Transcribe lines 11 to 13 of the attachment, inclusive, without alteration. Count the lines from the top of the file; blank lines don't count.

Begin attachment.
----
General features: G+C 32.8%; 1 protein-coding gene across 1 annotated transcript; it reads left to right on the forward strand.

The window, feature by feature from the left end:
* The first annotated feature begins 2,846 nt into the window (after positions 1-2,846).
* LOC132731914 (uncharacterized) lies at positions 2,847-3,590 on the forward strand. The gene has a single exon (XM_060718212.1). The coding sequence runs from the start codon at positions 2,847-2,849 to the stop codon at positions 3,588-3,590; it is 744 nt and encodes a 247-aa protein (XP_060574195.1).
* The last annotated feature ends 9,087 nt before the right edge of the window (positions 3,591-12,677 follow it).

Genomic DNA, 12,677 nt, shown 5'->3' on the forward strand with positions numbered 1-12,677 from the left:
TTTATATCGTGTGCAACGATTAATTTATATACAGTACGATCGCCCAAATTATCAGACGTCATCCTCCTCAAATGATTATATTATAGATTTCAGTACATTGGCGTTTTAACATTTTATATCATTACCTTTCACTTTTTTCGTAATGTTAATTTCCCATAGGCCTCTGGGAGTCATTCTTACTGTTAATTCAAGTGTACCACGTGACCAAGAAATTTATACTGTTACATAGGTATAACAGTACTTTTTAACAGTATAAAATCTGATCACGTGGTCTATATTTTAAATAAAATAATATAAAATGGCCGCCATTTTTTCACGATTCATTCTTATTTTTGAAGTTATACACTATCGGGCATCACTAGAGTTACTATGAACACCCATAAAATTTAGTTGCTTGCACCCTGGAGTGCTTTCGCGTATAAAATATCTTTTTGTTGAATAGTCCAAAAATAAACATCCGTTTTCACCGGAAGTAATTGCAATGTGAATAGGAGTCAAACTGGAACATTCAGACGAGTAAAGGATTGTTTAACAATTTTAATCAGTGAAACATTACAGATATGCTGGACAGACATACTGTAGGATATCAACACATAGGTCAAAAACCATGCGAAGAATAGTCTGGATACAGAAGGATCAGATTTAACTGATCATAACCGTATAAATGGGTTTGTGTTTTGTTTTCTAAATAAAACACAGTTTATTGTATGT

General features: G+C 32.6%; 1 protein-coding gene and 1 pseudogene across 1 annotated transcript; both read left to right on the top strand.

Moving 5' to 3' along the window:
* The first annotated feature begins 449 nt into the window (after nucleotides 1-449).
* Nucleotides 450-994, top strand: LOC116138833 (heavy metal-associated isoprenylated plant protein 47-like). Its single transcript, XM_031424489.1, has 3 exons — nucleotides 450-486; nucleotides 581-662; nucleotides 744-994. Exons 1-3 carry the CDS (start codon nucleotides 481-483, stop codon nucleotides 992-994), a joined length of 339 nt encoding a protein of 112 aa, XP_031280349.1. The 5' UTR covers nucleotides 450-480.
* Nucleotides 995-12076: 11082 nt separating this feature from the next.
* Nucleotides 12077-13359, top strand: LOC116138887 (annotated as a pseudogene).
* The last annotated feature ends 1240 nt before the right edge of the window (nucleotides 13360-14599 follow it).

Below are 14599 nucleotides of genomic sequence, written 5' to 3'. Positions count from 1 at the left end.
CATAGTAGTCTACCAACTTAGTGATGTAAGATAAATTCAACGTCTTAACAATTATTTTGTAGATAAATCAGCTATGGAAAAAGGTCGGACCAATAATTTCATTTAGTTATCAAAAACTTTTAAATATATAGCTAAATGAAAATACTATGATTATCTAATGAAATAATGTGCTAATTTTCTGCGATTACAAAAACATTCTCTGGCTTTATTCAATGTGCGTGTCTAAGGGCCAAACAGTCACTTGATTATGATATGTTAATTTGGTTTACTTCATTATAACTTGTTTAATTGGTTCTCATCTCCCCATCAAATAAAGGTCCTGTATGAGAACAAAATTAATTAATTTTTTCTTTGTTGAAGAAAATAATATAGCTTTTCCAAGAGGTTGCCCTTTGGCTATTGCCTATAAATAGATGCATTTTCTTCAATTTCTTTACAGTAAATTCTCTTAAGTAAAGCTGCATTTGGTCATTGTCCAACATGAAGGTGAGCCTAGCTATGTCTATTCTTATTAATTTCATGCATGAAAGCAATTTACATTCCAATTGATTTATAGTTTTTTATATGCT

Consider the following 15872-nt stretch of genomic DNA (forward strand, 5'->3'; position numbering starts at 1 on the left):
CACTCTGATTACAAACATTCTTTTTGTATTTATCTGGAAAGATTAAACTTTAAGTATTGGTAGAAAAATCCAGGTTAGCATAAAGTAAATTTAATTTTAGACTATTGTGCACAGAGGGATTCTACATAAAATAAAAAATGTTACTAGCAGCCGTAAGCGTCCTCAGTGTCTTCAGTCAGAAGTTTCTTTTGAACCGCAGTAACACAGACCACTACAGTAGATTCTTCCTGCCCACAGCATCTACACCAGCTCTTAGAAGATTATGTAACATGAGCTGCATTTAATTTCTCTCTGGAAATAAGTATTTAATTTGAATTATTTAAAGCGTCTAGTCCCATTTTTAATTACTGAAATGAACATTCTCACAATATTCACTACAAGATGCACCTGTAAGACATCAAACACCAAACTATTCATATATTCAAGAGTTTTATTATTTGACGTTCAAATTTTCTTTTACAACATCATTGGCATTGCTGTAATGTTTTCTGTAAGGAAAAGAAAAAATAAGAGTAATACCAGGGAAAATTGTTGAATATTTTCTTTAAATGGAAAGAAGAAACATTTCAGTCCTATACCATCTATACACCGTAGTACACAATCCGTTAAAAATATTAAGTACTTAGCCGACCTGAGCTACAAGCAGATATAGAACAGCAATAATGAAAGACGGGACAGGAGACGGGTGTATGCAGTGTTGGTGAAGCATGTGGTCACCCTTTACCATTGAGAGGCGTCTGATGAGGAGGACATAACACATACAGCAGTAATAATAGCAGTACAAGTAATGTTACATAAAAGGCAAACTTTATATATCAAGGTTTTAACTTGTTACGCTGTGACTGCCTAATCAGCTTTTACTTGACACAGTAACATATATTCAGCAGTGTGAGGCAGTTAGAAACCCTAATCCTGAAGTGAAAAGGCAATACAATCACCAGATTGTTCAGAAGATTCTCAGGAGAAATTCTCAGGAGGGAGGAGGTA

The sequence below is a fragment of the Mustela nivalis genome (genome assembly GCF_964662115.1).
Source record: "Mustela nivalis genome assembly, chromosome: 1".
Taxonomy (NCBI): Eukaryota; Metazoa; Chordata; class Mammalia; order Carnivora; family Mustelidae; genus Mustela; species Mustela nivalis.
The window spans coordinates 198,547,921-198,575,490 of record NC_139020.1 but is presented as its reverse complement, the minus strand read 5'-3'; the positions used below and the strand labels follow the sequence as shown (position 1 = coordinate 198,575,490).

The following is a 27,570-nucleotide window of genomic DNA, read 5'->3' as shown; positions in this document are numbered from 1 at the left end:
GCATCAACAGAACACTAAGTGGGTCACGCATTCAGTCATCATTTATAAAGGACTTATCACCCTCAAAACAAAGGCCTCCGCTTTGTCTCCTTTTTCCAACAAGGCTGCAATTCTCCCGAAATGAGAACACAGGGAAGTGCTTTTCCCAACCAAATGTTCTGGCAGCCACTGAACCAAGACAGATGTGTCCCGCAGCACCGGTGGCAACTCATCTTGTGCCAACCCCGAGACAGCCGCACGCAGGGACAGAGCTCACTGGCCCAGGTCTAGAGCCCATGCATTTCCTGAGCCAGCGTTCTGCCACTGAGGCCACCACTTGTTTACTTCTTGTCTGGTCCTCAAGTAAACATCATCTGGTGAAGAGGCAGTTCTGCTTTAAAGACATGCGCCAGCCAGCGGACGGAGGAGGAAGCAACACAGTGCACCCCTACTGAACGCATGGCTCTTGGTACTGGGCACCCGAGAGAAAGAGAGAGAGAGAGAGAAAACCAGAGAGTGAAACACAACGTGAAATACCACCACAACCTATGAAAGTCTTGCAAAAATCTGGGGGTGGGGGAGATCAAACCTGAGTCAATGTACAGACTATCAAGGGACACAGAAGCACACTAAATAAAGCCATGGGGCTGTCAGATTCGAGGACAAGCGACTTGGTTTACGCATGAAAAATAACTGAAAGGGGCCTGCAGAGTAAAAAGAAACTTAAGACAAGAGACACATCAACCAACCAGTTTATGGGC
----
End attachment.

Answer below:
* Nucleotides 450-994, top strand: LOC116138833 (heavy metal-associated isoprenylated plant protein 47-like). Its single transcript, XM_031424489.1, has 3 exons — nucleotides 450-486; nucleotides 581-662; nucleotides 744-994. Exons 1-3 carry the CDS (start codon nucleotides 481-483, stop codon nucleotides 992-994), a joined length of 339 nt encoding a protein of 112 aa, XP_031280349.1. The 5' UTR covers nucleotides 450-480.
* Nucleotides 995-12076: 11082 nt separating this feature from the next.
* Nucleotides 12077-13359, top strand: LOC116138887 (annotated as a pseudogene).